I met Gunnar in a reading course I signed up for during my second year of grad school.These are directed studies where, typically, a faculty member guides a student through advanced/seminal research papers in their area. Gunnar is a widely respected mathematician with deep contributions in pure algebraic topology. During one of said meetings—we were reading Wall’s Finiteness Conditions for CW-Complexes—I asked Gunnar about what he was actually working on those days. He proceeded to tell me all about this new field, topological data analysis, showing that it was possible to leverage machinery developed by pure algebraic topologists, but now in algorithms to solve real problems in data science. It made total sense, and I was blown away. We stopped reading Wall’s paper, Gunnar became my thesis advisor, and from then on I’ve been working in TDA as my main research focus. [3]

I graduated in 2011, and we were able to arrange for my parents to make the trip from Cali to California. I believe that was the first time they had flown on an airplane. We had to get passports and visas, I flew back to Colombia and then came back with them for the commencement; having them there was awesome. After the ceremony in the math department, where we actually got our diplomas, Gunnar came up to me with congratulations and said he wanted to meet my parents. I panicked for a second and said: Gunnar … they don’t … speak English—to which he responded: it’s ok, I just want to say hi. He goes up to my parents and tells them, slowly, in Spanish, José es un muy buen estudiante. [4] He then said bye and walked away. At the beginning of this chapter, I mentioned the idea of small acts of kindness from mentors, that can have a huge impact. The interaction I just described is a prime example of one.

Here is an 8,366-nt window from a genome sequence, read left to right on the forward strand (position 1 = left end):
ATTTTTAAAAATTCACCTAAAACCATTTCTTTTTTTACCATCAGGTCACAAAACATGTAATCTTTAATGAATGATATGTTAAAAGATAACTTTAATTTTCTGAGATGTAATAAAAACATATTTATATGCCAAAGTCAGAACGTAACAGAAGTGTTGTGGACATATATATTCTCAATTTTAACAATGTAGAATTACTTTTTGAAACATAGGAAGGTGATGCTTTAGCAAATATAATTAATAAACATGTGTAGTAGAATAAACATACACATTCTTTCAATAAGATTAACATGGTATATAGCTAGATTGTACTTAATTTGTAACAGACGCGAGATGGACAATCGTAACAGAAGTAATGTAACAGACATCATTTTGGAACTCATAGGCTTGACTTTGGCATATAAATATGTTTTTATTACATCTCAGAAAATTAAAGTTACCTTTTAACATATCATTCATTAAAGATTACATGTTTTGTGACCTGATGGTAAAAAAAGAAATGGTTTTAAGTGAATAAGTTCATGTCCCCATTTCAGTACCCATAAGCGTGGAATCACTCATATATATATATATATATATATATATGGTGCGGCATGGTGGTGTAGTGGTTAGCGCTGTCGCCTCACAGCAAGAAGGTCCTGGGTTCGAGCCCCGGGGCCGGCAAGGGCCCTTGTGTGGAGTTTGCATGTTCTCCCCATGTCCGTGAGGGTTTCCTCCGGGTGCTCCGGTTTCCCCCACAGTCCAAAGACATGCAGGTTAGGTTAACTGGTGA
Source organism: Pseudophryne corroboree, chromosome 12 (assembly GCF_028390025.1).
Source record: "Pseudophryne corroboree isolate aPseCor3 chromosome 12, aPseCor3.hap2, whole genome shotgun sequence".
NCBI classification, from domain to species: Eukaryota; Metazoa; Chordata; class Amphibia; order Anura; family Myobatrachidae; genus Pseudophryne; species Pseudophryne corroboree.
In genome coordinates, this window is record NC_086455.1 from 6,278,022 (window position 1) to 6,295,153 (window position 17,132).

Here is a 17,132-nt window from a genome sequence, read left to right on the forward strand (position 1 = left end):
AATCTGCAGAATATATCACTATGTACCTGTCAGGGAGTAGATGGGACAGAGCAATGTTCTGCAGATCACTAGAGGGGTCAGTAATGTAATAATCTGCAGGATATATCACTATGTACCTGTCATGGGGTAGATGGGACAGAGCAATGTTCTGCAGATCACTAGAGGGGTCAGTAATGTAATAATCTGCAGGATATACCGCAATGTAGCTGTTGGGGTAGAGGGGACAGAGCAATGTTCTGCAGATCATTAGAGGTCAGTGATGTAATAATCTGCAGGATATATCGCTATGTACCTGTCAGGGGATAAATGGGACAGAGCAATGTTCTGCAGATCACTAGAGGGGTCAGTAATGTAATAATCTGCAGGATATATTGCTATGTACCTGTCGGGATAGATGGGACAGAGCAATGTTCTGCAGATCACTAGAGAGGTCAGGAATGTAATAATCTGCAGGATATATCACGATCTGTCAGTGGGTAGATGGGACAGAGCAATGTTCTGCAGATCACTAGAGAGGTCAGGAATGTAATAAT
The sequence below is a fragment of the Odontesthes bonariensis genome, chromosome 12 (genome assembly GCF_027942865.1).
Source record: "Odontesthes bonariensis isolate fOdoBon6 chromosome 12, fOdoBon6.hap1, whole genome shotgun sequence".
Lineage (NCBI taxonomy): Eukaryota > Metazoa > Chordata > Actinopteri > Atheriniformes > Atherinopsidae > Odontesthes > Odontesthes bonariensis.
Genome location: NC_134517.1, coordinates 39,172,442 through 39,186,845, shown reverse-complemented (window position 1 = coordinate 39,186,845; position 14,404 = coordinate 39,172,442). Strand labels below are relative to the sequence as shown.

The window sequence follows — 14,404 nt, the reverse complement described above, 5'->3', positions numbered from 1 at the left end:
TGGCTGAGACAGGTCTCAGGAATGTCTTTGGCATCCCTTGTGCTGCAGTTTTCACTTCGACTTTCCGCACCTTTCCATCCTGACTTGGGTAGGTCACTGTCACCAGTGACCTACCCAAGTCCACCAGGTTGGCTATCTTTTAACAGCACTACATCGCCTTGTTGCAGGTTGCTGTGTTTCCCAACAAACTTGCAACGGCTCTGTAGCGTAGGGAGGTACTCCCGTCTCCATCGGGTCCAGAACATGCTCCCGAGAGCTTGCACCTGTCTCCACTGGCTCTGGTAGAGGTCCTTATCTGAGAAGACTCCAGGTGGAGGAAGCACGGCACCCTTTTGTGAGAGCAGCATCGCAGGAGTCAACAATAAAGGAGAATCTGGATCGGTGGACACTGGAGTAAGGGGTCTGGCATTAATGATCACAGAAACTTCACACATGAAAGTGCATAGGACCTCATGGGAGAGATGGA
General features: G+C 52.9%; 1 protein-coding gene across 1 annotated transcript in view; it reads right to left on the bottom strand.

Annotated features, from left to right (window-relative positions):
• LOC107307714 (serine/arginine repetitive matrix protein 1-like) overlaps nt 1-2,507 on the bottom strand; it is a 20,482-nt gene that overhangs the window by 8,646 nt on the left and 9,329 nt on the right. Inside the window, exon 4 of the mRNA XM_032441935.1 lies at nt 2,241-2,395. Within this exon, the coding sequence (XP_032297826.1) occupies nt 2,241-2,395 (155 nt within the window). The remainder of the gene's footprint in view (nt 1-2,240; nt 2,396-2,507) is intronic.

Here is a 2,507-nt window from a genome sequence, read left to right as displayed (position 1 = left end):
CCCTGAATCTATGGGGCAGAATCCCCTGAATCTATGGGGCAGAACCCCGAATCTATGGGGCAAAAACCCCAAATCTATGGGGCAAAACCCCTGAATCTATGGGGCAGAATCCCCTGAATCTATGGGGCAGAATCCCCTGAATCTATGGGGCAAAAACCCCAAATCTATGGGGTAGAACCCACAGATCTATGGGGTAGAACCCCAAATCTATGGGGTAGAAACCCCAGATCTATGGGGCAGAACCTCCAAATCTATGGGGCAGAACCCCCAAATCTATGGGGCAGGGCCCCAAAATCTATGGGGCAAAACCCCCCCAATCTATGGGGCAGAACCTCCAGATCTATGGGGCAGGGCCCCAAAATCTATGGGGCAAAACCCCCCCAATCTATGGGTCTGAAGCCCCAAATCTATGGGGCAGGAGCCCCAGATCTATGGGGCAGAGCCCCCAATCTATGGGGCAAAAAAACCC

Post-Stanford Years—Making the World a Smaller Place

After Stanford, I went to Duke University as a postdoc to work with John Harer. I was very excited to learn from and work with him—John has made pioneering contributions in algebraic topology, especially in the homology and cohomology of mapping class groups, and he has translated this expertise to establish foundational results in TDA. What gave me pause, however, was moving to North Carolina without any other context than the painful history of the overt racial violence that has plagued the South. As an outsider, the history books were my only reference. My experience there was positive, though. I always felt welcomed, and the four years I spent at Duke were fruitful both academically and personally. John was a great mentor to have; he helped me grow into the next stage of my professional career, and he and his family welcomed me into their home for every celebration.

After four years at Duke, I moved to Michigan State University (MSU) as an Assistant Professor with joint appointments in the Department of Computational Mathematics, Science & Engineering (CMSE), and the Department of Mathematics (MTH). At MSU I’ve worked to build a vibrant research group with undergrads, grad students, postdocs, and the support of several sources (e.g., MSU, Defense Advanced Research Projects Agency (DARPA), National Science Foundation (NSF) and its CAREER program), advancing applied topology in ways that I personally find deeply fascinating. Over the last few years, I’ve been fortunate to also mentor students (e.g., by co-directing their thesis work) from Mexico, Colombia, and Brazil. One of them is now completing a dual PhD in CMSE and MTH at MSU. With other Latinx faculty at U.S. institutions, we have also run summer schools, workshops, and programs both in the U.S. and South America, which we hope to leverage in order to reach students that may not be aware of the many existing opportunities.